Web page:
In a sluggish year for Asian exporters, Taiwan's economy and stock market are in a "sweet spot" thanks to the country's strong position in the supply chain for tech products, analysts say.
Media reports in recent weeks suggest Taiwan-based suppliers are gearing up for the production of new Apple products.
For instance Reuters reported last week that Taiwan's Quanta Computer will start mass production of Apple's first smartwatch next month, while Taiwanese contract manufacturer Pegatron Corp is expected to expand its China workforce by 30 percent to meet high demand for the iPhone 6.
"At the moment I think the sweet spot really is Taiwan," said Michael Kelly, the global head of asset allocation at PineBridge Investments in New York, talking about the outlook for Asian exporters on CNBC Asia's "The Rundown" Monday.
"Taiwan is tech heavy, all of these product cycles coming out of Apple – thanks to the iPhone 6, the iPad – will be a very good thing, especially for Taiwan," he added.
Taiwan's benchmark stocks index is one of Asia's best performing stock markets so far this year. It has rallied about 7 percent, outpacing a 4.3 percent gain in MSCI's broadest index of Asia-Pacific shares outside Japan.
Its gains also top a 6.5 percent rally in South Korea's main stock index – the market with which Taiwan is most often compared.
Both South Korea and Taiwan remain heavily dependent on exports, which have suffered from weak demand from Europe and a slowdown in China. Taiwan's exports rose 1.4 percent in May on-year, well below analyst expectations for a 3.65 percent rise, while South Korea's exports fell 0.9 percent in May on year.
Still, analysts say the outlook is what matters and that is improving helped by a recovery in the U.S. economy -- the world's biggest.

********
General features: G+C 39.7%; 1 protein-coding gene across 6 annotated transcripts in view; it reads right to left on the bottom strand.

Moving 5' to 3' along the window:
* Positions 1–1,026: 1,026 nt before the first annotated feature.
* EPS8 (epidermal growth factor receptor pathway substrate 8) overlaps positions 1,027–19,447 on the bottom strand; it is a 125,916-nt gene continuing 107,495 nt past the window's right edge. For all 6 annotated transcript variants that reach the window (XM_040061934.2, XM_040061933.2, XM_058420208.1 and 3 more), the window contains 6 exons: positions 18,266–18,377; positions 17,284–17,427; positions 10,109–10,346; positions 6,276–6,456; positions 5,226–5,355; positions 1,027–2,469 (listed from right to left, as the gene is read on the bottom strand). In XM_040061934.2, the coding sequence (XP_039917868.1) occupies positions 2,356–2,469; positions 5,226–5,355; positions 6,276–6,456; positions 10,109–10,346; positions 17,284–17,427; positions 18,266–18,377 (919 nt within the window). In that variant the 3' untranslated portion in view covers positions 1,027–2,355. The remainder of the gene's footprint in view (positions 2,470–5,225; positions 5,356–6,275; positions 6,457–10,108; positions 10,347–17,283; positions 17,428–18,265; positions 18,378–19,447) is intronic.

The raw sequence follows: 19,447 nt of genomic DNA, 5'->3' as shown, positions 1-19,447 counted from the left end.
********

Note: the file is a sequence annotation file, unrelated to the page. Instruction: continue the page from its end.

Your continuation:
In a sign of improved optimism towards Taiwan's economy, the country's statistics agency last month revised up its 2014 gross domestic growth (GDP) forecast to 2.98 percent from 2.82 percent thanks to a brighter outlook for global growth and the country's advantageous position in the global tech supply chain.
Analysts say the tech sector is very important to Taiwan, which is at the highest rung of the supply chain for products such as chips and smartphone components.
"The smartphone sector in general is very important to Taiwan," said Manpreet Gill, senior investment strategist at Standard Chartered Bank in Singapore.
"Technology as a sector broadly offers value and the performance of the sector, the growth of exports in Taiwan and the economy are closely linked to the U.S. cycle," he said. "Since we are constructive on the U.S. outlook we are constructive on Taiwan."
Gill said Taiwan and South Korea are the two Asian stock markets that StanChart has an overweight position on.
Pinebridge's Kelly added: "Taiwan is probably the only market that has seen its prices rise in tandem with earnings and earnings increases."
"The other Asian markets are anticipating better times but they may be a little bit ahead of themselves," he said.